espnW: What is the current state of women's athletics in your country?
SC: In U.K. sport, we have a better story than most to tell. When I look across the landscape, the chair of U.K. sports is a woman. The chief executive is a woman, the director of sport in the organizing committee in London is a woman and the chief executive of sport England is a woman. So this is not a desert. And sports is not the only transgressor here. I just came back from Davos [the World Economic Forum in Switzerland], and only 17 percent of the delegates there were female. On the boards of major companies, Fortune 500 companies in my country and around the world, women are underrepresented. Sports is right to want to challenge ourselves. But sport is by no means the only sphere of activity where women are underrepresented.
espnW: The Olympics is traditionally one of the most highly viewed sporting events by women. How important is female viewership this summer?
SC: Very important. There are things we have done specifically through our approach to the media and social networking that has targeted interest among women and girls around the Olympic Games. And we are so lucky because some of our biggest role models in British sports are women, like Paula Radcliffe, Jessica Ennis in the heptathlon and Tanni Grey-Thompson, who is the most famous and successful Paralympian of any era. In my own sport of track and field, we have Kelly Holmes, a double Olympic gold medalist in Athens in the 800 and 1,500 meters. The greatest driver of participation in sport is a well-stocked shop window, and we are lucky that we have great female role models.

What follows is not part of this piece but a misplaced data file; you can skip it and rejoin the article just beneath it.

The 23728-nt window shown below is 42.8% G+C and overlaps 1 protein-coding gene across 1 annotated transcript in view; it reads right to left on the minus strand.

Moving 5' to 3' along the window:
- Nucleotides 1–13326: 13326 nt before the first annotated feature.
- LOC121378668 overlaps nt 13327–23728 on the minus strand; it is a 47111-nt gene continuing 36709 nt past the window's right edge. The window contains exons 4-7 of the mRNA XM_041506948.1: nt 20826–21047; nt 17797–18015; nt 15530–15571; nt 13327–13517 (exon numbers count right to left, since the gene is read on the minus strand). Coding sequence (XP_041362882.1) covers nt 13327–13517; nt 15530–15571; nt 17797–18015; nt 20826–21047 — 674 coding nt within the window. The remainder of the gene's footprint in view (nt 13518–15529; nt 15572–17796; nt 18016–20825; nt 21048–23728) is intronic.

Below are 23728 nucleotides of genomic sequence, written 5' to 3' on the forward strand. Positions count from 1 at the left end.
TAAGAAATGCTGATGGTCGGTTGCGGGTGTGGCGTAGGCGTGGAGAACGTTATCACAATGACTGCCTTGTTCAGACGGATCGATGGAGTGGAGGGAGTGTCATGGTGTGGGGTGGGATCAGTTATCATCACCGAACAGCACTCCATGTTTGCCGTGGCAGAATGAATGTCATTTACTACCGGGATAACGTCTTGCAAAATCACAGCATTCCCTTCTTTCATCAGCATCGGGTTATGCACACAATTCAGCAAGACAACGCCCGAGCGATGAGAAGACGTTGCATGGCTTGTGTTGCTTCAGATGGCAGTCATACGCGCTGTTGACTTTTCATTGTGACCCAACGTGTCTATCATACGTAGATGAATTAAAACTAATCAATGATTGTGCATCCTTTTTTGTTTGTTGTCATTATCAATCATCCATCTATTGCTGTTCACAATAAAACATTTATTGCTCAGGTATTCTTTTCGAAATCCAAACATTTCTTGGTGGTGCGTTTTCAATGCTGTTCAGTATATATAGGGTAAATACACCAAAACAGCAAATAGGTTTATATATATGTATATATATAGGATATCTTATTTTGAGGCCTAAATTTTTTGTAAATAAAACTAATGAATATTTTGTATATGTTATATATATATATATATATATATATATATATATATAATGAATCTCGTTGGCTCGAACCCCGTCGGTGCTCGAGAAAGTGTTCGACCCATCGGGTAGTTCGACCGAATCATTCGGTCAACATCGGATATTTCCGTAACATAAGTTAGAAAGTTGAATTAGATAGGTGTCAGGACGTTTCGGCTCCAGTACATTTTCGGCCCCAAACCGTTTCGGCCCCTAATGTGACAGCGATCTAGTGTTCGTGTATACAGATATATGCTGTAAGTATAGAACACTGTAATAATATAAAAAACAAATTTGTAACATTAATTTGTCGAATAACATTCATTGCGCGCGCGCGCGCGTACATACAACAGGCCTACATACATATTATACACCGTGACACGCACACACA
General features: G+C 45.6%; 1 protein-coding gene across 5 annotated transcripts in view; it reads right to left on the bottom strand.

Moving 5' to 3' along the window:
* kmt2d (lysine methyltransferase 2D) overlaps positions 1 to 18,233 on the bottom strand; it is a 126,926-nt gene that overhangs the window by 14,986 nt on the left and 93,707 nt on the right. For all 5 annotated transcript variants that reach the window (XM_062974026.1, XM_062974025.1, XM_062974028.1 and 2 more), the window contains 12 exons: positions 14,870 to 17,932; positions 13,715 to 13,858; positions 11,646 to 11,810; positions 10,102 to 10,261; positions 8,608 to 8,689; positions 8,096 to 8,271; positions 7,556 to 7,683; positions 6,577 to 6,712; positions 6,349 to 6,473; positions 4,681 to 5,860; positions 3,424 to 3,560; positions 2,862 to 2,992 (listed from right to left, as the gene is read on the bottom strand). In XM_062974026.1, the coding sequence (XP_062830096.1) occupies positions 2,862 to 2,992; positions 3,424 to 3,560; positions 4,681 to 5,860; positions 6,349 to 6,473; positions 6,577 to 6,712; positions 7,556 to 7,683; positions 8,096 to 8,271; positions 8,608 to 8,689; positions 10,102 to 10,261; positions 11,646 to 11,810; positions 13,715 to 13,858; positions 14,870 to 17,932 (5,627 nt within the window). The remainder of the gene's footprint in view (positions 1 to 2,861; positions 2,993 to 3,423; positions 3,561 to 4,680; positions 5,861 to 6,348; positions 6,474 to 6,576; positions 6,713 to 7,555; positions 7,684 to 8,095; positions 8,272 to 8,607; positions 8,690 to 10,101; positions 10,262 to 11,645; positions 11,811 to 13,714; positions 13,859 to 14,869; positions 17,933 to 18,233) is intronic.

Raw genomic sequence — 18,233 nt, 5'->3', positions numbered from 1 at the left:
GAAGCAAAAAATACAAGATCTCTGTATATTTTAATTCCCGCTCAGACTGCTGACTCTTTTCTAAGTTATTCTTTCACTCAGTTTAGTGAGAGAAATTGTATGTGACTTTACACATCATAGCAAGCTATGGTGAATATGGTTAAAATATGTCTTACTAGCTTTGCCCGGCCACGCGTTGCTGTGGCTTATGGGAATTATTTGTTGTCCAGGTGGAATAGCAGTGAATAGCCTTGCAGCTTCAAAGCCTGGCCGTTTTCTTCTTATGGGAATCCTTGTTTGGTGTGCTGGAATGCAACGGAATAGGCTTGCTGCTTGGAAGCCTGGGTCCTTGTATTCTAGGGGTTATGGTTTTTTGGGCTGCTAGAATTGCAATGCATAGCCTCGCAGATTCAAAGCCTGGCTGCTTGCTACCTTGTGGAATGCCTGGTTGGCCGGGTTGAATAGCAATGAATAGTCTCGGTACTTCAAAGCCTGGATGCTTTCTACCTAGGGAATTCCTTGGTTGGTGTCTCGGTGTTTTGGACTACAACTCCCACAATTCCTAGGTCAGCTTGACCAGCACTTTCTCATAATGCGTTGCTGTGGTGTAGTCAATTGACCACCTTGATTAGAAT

espnW: Should quotas be imposed on competing countries, requiring them to include a certain percentage of women on their teams?
SC: My instinct is that, at the moment, it is still more about educating and moving toward social change and using sport in the ways we know it can work, rather than forcing a tightly restrictive template around different cultural backgrounds and historic perspectives. I would counsel caution on suddenly creating a one-size-fits-all solution because, in reality, that is going to create as many problems as it solves. We have some way to go yet to produce that level of attitude and change across the global sporting landscape.
espnW: What will be your legacy once the Games have ended?
SC: Our bid vision was to get more young people to be inspired and take part in sport. Through International Inspiration, we set a goal to reach 12 million children in 20 countries by 2012, and we reached that last year. I am pleased with that, but the challenge will be to keep that going once London isn't an organizing committee any longer. And I am committed to do that. Domestically, if you look at how our sponsors have chosen to activate, three-quarters of a million kids are involved in some sort of sport that hadn't been before those sponsors came to the table. Across our 44 partners and their activations, probably 6 million people have been integrated into what I would describe as a health-and-fitness agenda. Our legacy programs were driven and helped by smart, creative businesses.